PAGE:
A startling discovery has been made by an archaeologist working in Egypt's famed Valley of the Kings—a mummy with elaborate illustrative tattoos. This is not the first time that a mummy with tattoos has been discovered in Egypt—there are many examples of mummies with lines or dots tattooed on their skin—but this is the first time that a mummy with tattoos of symbols and animals has been unearthed.
The discovery by bioarchaeologist Anne Austin is sending shockwaves throughout the Egyptology community. The extensively tattooed female mummy is covered with ink that is spiritual in nature. Many of the tattoos are related to the goddess Hathor and some researchers believe that the tattoos may have been seen as a way to enhance the woman's magical powers while she sang to the goddess, according toNature.
Throughout the more than 30 tattoos that Austin and her team discovered one symbol is constantly recurring—Wadjet's eyes. The symbol was used throughout Egypt as a token of protection. "Any angle that you look at this woman, you see a pair of divine eyes looking back at you," Austin told Nature.
In an interview with LiveScience, Austin explained that she doubted the marks were tattoos at first. Since there was no previous discovery of such an extensively tattooed mummy the researcher from Stanford University came to the conclusion that the markings were merely drawn onto the skin after death. "As we started to analyze the markings on the arms, we realized that these markings were shrunken and distorted," Austin told LiveScience. "Therefore, they must have been made prior to mummification." In order to discover many of the designs researchers had to use infrared technology; the resins used in the mummification process had rendered many of the tattoos invisible to the naked eye.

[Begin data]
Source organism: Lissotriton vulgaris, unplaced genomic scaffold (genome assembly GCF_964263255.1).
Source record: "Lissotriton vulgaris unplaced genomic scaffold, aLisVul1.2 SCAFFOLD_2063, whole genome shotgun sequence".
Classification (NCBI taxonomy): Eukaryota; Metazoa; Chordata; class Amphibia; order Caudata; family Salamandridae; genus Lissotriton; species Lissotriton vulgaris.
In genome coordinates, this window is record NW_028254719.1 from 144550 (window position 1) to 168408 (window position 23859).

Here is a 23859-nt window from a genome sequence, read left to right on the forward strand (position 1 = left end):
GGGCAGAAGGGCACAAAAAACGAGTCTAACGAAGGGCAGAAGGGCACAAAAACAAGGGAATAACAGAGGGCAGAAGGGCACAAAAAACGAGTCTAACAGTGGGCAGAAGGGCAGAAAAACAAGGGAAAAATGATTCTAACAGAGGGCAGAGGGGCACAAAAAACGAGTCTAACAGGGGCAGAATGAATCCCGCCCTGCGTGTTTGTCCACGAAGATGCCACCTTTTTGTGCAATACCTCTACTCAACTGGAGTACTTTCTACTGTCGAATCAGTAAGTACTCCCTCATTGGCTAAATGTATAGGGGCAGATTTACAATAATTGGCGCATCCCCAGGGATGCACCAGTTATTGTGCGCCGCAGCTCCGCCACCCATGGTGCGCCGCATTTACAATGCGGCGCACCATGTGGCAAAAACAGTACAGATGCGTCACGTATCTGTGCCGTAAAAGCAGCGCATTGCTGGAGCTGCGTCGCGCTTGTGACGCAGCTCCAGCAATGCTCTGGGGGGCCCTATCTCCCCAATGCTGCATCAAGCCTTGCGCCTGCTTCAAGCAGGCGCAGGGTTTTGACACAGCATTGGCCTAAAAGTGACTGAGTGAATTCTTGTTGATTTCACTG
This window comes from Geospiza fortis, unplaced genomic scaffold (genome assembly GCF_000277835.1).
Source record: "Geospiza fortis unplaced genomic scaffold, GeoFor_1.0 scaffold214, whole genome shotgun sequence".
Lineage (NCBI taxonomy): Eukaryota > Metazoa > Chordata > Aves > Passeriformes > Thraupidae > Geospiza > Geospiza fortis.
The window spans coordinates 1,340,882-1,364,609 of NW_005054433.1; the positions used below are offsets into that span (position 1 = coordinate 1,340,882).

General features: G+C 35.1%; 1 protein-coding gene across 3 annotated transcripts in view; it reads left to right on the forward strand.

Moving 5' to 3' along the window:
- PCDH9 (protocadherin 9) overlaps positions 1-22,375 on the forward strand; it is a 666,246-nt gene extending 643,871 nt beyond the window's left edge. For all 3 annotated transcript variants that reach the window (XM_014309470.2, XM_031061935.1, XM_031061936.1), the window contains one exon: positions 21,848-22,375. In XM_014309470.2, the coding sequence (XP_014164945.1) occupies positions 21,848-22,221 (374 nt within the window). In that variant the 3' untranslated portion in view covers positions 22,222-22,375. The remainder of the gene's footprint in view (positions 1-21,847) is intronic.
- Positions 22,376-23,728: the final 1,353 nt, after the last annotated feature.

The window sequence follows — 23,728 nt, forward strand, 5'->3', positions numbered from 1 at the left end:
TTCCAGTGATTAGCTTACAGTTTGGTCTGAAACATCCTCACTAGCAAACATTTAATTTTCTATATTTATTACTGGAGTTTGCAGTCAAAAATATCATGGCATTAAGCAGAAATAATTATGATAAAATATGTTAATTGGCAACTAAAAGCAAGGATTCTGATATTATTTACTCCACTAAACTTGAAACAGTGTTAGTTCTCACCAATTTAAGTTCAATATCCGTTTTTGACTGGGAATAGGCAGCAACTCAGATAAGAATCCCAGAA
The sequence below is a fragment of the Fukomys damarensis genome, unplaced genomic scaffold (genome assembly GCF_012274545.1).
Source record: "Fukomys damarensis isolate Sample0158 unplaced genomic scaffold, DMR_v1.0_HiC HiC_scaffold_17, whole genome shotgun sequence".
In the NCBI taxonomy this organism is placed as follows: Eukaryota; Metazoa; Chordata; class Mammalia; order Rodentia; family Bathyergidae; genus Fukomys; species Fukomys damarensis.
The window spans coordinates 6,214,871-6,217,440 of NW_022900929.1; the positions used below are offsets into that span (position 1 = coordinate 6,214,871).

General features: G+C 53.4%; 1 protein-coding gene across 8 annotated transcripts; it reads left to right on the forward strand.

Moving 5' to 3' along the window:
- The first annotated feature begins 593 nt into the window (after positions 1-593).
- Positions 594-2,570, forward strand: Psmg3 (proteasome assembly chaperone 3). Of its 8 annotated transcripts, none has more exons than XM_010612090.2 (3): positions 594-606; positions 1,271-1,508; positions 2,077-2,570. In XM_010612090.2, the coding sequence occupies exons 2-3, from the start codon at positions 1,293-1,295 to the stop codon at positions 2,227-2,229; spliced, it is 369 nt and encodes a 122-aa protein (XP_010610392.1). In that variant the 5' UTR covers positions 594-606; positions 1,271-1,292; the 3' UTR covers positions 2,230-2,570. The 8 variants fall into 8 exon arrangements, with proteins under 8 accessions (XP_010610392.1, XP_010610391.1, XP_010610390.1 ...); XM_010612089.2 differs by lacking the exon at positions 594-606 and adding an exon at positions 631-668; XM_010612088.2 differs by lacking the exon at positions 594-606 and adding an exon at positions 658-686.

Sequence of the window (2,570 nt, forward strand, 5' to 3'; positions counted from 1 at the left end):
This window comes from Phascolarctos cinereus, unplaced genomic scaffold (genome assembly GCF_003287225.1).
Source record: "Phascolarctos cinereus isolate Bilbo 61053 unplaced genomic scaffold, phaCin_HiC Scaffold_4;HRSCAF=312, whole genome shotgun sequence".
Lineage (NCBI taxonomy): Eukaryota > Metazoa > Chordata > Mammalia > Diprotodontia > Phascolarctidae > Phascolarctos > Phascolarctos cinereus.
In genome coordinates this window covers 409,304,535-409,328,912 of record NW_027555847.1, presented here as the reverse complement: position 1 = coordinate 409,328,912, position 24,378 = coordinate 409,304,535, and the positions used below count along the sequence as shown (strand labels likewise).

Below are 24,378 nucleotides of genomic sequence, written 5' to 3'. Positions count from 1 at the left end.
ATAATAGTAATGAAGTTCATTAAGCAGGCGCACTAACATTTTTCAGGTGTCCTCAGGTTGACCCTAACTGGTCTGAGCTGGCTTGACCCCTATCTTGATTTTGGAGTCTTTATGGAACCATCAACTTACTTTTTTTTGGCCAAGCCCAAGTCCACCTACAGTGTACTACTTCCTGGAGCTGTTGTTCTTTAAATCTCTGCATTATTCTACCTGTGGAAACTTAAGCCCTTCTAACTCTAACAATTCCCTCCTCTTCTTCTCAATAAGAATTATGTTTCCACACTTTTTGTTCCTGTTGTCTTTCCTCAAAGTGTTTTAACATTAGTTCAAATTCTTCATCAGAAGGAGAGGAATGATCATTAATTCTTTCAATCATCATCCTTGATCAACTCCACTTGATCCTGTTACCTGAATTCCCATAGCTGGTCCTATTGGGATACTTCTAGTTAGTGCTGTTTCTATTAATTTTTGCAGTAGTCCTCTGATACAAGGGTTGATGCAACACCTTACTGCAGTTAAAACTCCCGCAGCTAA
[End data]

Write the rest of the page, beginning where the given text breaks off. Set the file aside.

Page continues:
Other mummies at the Deir el-Medina dig site have been found to have similar inkings. "Interestingly, all of the tattoos found so far have been exclusively on women, though we are curious to see if that trend continues as more tattoos are identified," Austin said. Looking at this discovery through the lens of modern tattooing's history is especially intriguing. For years it was much more taboo for women to be tattooed in western cultures, yet it appears as if the exact opposite was true in ancient Egypt.
Considering that they've already turned all of our beliefs about tattooing in Ancient Egyptian society on their ear, so we can't wait to see what other tattoo-related discoveries Austin and her team make in their research. If you are interested in learning more about the earliest roots of the art that we love today check out this article about the history of tattooing.